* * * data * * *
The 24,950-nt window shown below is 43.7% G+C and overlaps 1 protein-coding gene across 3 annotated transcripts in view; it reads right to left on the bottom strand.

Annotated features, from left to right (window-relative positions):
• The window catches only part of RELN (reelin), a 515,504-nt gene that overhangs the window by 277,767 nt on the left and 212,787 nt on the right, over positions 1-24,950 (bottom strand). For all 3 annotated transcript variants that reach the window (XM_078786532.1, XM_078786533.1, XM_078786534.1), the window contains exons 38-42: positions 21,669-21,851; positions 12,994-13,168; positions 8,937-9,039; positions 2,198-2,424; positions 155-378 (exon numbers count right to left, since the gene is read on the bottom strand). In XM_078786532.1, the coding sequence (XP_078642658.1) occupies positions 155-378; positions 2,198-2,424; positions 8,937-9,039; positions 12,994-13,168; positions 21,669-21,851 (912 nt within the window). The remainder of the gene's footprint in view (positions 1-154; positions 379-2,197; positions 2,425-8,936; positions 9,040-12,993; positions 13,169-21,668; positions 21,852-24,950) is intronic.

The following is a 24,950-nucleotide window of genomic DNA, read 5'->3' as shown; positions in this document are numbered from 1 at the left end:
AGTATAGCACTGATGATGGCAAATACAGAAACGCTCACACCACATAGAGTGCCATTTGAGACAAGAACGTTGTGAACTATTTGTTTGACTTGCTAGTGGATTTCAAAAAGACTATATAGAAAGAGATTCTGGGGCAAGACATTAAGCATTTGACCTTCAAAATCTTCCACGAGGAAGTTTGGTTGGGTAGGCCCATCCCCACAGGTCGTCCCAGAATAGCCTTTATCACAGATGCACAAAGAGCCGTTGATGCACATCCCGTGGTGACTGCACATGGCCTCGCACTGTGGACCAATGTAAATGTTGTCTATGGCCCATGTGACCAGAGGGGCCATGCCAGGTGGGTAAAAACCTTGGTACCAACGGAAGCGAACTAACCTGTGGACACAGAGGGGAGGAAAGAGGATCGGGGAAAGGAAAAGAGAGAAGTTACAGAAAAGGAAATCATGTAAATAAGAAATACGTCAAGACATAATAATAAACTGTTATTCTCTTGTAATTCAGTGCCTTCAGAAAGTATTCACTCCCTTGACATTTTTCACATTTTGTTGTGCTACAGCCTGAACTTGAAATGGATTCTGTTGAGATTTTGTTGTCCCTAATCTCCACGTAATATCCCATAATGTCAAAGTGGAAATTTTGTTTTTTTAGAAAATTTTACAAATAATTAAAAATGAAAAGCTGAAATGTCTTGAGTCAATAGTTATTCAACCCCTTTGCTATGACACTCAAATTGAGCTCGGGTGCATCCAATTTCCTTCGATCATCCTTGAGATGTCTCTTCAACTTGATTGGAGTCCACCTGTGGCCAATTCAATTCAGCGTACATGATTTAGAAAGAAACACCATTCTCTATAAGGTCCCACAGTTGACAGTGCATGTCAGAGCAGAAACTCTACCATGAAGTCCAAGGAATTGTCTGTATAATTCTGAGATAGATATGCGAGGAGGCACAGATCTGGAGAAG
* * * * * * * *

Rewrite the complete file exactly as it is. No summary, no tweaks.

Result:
The 24,950-nt window shown below is 43.7% G+C and overlaps 1 protein-coding gene across 3 annotated transcripts in view; it reads right to left on the bottom strand.

Annotated features, from left to right (window-relative positions):
• The window catches only part of RELN (reelin), a 515,504-nt gene that overhangs the window by 277,767 nt on the left and 212,787 nt on the right, over positions 1-24,950 (bottom strand). For all 3 annotated transcript variants that reach the window (XM_078786532.1, XM_078786533.1, XM_078786534.1), the window contains exons 38-42: positions 21,669-21,851; positions 12,994-13,168; positions 8,937-9,039; positions 2,198-2,424; positions 155-378 (exon numbers count right to left, since the gene is read on the bottom strand). In XM_078786532.1, the coding sequence (XP_078642658.1) occupies positions 155-378; positions 2,198-2,424; positions 8,937-9,039; positions 12,994-13,168; positions 21,669-21,851 (912 nt within the window). The remainder of the gene's footprint in view (positions 1-154; positions 379-2,197; positions 2,425-8,936; positions 9,040-12,993; positions 13,169-21,668; positions 21,852-24,950) is intronic.

The following is a 24,950-nucleotide window of genomic DNA, read 5'->3' as shown; positions in this document are numbered from 1 at the left end:
AGTATAGCACTGATGATGGCAAATACAGAAACGCTCACACCACATAGAGTGCCATTTGAGACAAGAACGTTGTGAACTATTTGTTTGACTTGCTAGTGGATTTCAAAAAGACTATATAGAAAGAGATTCTGGGGCAAGACATTAAGCATTTGACCTTCAAAATCTTCCACGAGGAAGTTTGGTTGGGTAGGCCCATCCCCACAGGTCGTCCCAGAATAGCCTTTATCACAGATGCACAAAGAGCCGTTGATGCACATCCCGTGGTGACTGCACATGGCCTCGCACTGTGGACCAATGTAAATGTTGTCTATGGCCCATGTGACCAGAGGGGCCATGCCAGGTGGGTAAAAACCTTGGTACCAACGGAAGCGAACTAACCTGTGGACACAGAGGGGAGGAAAGAGGATCGGGGAAAGGAAAAGAGAGAAGTTACAGAAAAGGAAATCATGTAAATAAGAAATACGTCAAGACATAATAATAAACTGTTATTCTCTTGTAATTCAGTGCCTTCAGAAAGTATTCACTCCCTTGACATTTTTCACATTTTGTTGTGCTACAGCCTGAACTTGAAATGGATTCTGTTGAGATTTTGTTGTCCCTAATCTCCACGTAATATCCCATAATGTCAAAGTGGAAATTTTGTTTTTTTAGAAAATTTTACAAATAATTAAAAATGAAAAGCTGAAATGTCTTGAGTCAATAGTTATTCAACCCCTTTGCTATGACACTCAAATTGAGCTCGGGTGCATCCAATTTCCTTCGATCATCCTTGAGATGTCTCTTCAACTTGATTGGAGTCCACCTGTGGCCAATTCAATTCAGCGTACATGATTTAGAAAGAAACACCATTCTCTATAAGGTCCCACAGTTGACAGTGCATGTCAGAGCAGAAACTCTACCATGAAGTCCAAGGAATTGTCTGTATAATTCTGAGATAGATATGCGAGGAGGCACAGATCTGGAGAAG